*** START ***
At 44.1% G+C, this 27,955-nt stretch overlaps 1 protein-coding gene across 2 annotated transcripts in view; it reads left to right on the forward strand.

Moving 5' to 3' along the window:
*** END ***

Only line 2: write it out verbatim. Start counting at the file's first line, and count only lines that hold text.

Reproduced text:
Moving 5' to 3' along the window: